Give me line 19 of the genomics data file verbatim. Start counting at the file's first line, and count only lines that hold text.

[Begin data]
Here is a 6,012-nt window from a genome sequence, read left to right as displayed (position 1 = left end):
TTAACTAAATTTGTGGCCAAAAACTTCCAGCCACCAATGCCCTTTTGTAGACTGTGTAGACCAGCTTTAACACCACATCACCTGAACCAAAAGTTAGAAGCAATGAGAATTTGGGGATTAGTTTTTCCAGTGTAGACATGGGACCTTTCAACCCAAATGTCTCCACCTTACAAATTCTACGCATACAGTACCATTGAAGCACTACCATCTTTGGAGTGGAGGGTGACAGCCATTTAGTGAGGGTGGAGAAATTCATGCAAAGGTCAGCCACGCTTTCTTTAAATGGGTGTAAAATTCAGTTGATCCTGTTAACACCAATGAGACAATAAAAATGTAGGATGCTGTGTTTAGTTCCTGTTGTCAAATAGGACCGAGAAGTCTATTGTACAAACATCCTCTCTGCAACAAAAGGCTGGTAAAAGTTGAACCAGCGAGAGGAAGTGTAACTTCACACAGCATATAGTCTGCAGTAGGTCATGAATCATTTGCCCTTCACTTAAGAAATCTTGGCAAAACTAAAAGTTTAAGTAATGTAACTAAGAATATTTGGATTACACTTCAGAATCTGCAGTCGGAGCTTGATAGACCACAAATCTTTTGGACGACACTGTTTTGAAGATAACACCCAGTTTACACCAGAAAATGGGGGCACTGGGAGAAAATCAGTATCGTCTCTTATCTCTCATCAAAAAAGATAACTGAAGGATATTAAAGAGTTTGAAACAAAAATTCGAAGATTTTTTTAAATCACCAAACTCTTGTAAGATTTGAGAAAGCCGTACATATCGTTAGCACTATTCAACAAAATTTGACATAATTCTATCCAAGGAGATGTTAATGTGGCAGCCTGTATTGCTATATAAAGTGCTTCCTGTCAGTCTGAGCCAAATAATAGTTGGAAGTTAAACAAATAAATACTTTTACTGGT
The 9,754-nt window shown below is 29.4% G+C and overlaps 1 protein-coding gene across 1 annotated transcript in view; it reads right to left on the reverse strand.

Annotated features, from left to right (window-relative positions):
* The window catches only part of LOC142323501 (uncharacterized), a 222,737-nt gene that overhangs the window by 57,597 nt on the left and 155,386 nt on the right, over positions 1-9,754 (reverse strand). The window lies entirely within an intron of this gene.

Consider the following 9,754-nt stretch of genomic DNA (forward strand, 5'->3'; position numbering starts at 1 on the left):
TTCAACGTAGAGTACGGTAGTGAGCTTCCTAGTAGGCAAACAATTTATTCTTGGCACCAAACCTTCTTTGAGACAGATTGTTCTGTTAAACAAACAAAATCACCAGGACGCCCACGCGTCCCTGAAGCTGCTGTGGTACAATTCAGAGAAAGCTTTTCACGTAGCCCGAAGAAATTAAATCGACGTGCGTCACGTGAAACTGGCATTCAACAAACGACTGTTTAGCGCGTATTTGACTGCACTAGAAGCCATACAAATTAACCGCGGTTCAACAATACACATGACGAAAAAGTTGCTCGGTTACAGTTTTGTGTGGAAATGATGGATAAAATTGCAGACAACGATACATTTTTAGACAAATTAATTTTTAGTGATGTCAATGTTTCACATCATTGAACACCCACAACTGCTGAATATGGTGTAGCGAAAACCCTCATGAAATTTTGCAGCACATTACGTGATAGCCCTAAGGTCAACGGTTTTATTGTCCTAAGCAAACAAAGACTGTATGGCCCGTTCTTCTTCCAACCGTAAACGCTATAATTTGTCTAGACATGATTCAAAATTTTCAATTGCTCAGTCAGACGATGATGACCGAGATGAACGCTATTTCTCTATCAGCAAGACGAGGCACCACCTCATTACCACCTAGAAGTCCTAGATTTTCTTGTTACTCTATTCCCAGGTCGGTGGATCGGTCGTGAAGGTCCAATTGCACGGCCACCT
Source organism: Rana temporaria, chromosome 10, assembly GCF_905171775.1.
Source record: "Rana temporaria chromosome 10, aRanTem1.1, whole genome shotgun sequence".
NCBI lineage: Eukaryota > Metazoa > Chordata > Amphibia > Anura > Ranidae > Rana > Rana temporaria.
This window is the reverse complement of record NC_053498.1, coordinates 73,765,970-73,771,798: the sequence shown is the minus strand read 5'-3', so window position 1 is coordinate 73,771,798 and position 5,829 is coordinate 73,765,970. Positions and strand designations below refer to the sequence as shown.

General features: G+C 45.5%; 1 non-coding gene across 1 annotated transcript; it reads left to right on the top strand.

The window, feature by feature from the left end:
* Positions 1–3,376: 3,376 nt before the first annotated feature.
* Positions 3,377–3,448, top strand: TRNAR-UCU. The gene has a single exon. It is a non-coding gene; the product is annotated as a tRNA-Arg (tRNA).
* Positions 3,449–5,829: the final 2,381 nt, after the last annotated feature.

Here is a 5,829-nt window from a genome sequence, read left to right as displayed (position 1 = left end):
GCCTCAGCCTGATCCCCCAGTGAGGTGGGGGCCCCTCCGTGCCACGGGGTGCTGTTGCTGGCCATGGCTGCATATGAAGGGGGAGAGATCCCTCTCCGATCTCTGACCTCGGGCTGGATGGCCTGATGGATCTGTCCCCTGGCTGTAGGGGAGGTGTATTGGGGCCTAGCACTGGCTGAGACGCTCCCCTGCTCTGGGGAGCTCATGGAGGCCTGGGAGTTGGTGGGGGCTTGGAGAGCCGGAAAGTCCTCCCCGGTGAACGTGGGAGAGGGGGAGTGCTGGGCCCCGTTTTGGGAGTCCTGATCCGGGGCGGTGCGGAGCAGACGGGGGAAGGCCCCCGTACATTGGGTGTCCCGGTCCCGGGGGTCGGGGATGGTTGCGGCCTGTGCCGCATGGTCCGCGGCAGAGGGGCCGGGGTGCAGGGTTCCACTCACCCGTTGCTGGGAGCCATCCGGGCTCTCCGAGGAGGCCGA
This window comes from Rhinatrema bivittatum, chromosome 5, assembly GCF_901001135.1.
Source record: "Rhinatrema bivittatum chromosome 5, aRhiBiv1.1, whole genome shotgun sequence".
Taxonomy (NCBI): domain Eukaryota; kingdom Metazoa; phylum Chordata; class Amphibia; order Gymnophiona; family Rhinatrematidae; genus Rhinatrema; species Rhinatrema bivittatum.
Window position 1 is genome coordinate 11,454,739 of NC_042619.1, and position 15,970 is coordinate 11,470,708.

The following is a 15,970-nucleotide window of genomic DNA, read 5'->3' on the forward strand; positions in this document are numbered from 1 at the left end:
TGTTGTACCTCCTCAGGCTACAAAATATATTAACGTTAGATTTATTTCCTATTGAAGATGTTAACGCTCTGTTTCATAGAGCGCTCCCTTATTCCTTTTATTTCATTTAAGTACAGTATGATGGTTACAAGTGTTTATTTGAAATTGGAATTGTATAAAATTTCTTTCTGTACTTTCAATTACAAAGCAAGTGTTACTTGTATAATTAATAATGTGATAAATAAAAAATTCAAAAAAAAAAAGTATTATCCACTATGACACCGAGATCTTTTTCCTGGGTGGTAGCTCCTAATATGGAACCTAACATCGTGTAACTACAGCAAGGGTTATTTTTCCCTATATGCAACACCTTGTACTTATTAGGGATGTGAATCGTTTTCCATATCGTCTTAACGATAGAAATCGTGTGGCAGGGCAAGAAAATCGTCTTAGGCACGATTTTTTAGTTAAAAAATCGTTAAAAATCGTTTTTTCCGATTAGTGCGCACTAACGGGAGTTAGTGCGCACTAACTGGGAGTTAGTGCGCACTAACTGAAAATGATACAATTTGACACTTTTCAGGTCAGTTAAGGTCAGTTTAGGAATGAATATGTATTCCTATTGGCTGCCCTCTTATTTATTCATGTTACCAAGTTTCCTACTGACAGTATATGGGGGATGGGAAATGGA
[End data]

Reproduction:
This window comes from Rhinatrema bivittatum, chromosome 5, assembly GCF_901001135.1.